The High Court has ruled that a pensions top-up arrangement set up to provide security for unfunded pensions promises for four ex-directors at Granada Group did not require shareholder approval to be considered viable.
The case, Granada Group v Law Debenture Pension Trust Corporation, concerned a secured unfunded unapproved retirement benefit scheme (SUURBS), which was created in 2000 for the benefit of its directors.
The organisation, which merged with Carlton Communications in 2004 to form ITV (pictured in 2011), set up the scheme under trust as a pension scheme with Law Debenture as trustee, with a charge over securities which could be enforced if Granada failed to pay the promised pensions top up.
Top-up arrangements take a number of forms, one of which is an UURBS.
An UURBS could be a simple contractual promise. However, an unfunded promise also exposes the individual to the long-term credit worthiness of the organisation.
To mitigate this risk, a common sub-set of an UURBS, was one under which the employer provided security for this pension promise (a secured UURBS, or SUURBS).
Granada sought a declaration that the SUURBS was voidable because shareholder approval had not been obtained under the Companies Act 1985, which states that where directors of a company or a person connected with the directors acquire a non-cash asse” above a prescribed value, shareholder approval must be obtained in a general meeting. If not, the arrangement is voidable at the instance of the company.
However, the Act contains an exemption for trustees of ‘pension schemes’ or employees’ share schemes.
Granada’s primary argument was that this pension scheme exemption applied only to the acquisition of the non-cash asset, the benefit of the charge over securities, by Law Debenture and not to the acquisition of beneficial interests under the SUURBS by the directors themselves.
If it was wrong about that, it argued that the SUURBS was not a ‘pension scheme’ and so this exemption did not apply.
High Court decision
The judge found in favour of Law Debenture and the arguments made on its behalf.
It was held that the directors did not themselves acquire a non-cash asset by virtue of the security arrangement. The directors had no rights over the securities or the charge and this was not a bare trust.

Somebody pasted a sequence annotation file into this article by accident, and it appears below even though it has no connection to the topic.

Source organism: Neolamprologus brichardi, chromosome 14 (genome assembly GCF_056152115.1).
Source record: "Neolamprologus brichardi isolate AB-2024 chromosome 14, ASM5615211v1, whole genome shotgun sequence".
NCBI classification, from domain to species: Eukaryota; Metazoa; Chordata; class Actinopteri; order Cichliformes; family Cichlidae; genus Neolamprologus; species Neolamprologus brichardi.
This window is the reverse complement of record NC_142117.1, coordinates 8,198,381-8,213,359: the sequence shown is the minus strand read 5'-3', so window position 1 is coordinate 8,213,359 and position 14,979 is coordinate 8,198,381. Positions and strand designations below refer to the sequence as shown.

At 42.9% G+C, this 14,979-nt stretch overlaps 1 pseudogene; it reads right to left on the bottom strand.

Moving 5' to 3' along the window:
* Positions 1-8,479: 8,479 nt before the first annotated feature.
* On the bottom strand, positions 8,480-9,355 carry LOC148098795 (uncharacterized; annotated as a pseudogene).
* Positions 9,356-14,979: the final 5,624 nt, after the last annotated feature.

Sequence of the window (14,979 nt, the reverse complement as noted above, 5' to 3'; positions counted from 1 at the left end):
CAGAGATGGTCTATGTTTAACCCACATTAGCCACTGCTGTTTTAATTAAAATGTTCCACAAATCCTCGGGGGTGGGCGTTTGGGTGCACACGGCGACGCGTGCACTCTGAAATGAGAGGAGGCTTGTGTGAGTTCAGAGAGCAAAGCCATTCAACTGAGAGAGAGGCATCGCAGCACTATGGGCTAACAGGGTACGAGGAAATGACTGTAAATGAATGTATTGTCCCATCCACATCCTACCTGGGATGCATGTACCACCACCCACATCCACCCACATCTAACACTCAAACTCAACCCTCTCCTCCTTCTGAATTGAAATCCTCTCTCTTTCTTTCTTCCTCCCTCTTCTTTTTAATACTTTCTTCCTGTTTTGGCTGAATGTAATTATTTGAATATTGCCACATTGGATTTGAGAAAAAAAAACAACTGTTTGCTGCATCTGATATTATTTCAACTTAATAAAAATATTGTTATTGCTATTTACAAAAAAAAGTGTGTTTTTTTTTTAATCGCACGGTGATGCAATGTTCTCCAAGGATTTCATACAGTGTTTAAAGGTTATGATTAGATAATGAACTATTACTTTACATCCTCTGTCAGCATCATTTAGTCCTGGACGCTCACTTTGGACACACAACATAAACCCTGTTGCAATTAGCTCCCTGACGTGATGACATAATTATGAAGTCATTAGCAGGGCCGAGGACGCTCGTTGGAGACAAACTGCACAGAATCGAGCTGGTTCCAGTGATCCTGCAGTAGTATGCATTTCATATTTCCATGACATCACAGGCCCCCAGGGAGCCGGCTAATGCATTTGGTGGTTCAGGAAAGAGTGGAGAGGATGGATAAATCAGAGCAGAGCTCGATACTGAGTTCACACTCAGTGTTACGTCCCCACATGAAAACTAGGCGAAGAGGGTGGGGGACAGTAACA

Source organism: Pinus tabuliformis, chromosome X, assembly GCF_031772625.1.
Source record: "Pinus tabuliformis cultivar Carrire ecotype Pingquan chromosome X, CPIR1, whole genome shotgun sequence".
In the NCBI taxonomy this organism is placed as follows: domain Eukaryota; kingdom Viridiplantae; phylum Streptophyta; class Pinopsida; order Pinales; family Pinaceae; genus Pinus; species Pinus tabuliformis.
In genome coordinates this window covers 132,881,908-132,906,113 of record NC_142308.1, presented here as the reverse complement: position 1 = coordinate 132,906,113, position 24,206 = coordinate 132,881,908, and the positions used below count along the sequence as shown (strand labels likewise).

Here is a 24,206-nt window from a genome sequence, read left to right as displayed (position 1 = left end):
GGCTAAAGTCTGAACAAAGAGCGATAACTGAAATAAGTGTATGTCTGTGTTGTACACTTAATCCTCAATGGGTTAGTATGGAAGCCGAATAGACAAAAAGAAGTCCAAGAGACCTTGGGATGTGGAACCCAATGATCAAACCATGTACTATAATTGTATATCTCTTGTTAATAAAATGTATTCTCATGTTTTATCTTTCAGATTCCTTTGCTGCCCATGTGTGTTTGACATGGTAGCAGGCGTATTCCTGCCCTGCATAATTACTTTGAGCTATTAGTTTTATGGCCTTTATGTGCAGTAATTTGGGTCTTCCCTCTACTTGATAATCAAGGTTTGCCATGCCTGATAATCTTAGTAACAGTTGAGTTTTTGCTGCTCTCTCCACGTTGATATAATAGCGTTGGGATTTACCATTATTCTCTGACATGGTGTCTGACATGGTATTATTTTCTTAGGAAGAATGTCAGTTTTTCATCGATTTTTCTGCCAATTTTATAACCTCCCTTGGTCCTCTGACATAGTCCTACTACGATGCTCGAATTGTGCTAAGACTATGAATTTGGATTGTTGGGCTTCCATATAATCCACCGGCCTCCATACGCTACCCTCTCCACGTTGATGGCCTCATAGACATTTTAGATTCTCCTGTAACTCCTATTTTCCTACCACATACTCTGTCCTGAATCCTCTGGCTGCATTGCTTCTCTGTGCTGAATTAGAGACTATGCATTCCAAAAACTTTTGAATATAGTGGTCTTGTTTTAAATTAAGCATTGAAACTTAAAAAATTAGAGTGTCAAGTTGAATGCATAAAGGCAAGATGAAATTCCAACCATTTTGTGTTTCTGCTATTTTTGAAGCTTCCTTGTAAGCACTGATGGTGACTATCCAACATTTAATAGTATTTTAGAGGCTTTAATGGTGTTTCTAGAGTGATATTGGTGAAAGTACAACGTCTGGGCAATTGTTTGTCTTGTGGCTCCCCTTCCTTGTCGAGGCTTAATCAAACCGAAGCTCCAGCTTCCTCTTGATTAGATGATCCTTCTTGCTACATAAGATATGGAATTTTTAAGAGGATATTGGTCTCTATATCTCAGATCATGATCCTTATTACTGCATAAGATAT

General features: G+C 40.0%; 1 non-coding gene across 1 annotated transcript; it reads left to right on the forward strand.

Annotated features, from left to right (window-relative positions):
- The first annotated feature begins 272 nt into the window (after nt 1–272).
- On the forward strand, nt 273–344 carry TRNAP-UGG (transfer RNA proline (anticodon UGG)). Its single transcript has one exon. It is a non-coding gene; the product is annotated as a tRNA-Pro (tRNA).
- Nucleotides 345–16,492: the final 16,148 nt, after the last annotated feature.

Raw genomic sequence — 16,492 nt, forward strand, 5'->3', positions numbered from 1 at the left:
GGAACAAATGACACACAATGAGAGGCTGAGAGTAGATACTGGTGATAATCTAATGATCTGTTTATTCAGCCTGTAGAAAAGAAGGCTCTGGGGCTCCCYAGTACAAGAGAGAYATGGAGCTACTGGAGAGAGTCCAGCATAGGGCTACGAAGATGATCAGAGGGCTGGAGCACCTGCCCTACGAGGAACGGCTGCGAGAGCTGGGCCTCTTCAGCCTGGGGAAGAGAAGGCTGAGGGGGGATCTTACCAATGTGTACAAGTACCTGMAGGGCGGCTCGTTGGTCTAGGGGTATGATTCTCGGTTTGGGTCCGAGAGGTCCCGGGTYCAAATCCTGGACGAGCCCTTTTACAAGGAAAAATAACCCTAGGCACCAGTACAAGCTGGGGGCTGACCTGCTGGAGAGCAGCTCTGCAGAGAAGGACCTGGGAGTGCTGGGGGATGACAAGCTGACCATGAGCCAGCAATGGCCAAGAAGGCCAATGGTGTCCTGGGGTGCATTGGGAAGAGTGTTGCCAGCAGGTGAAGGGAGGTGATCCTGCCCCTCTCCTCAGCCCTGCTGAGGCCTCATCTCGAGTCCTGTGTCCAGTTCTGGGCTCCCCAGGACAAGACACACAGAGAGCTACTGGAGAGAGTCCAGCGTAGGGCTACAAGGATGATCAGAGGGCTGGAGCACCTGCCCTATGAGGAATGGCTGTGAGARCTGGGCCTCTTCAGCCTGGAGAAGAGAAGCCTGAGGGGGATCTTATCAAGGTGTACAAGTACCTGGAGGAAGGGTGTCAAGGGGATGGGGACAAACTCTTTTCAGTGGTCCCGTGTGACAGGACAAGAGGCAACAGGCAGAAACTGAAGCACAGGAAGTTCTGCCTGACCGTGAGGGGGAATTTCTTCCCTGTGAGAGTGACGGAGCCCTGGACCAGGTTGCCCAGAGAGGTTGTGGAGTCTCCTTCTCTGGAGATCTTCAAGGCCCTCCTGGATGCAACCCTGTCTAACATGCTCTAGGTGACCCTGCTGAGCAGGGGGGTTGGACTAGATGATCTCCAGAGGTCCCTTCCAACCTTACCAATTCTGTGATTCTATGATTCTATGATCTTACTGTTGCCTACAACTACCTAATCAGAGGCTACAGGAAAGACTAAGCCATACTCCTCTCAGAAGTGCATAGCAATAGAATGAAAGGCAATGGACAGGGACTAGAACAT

A right of the directors as members to compel the trustee to administer the scheme properly, was not a right over property and far too nebulous. It was also not capable of being valued in monetary terms.
It was also further decided that, although Law Debenture acquired a non-cash asset in the form of the charge over the securities and was a ’connected person’, it did so in the capacity of trustee of a pension scheme and therefore fell into that exemption.
Granada argued that the pension scheme was the contractual promise to pay and did not include the charge and securities, but the judge held that it was clear that the security element was an integral part of the arrangement and the SUURBS as a whole was a pension scheme.
The judge considered that if Granada was right in its arguments, there would be significant implications for the pensions industry.
Although it was acknowledged that the legal argument was either right or wrong, the impact on other pension schemes of a finding that Granada was right, was a reason to “scrutinise the rival arguments with particular care”.
The judge was also of the view that it was unlikely that Parliament really intended that section 320 of the Companies Act should apply in the way suggested by Granada.
The inference was that it was not intended that pension fund arrangements should be caught at all, consistent with the policy underlying section 320 of the Act.
The judge concluded that Law Debenture had acted entirely reasonably in defending the proceedings in the interest of all the beneficiaries.
It was also ordered that Granada pay Law Debenture’s costs on an indemnity basis.
Mark Blyth, pensions dispute resolution partner at Linklaters, said: “This judgment is a welcome confirmation of the law in this area and upholds the validity of these types of arrangements.”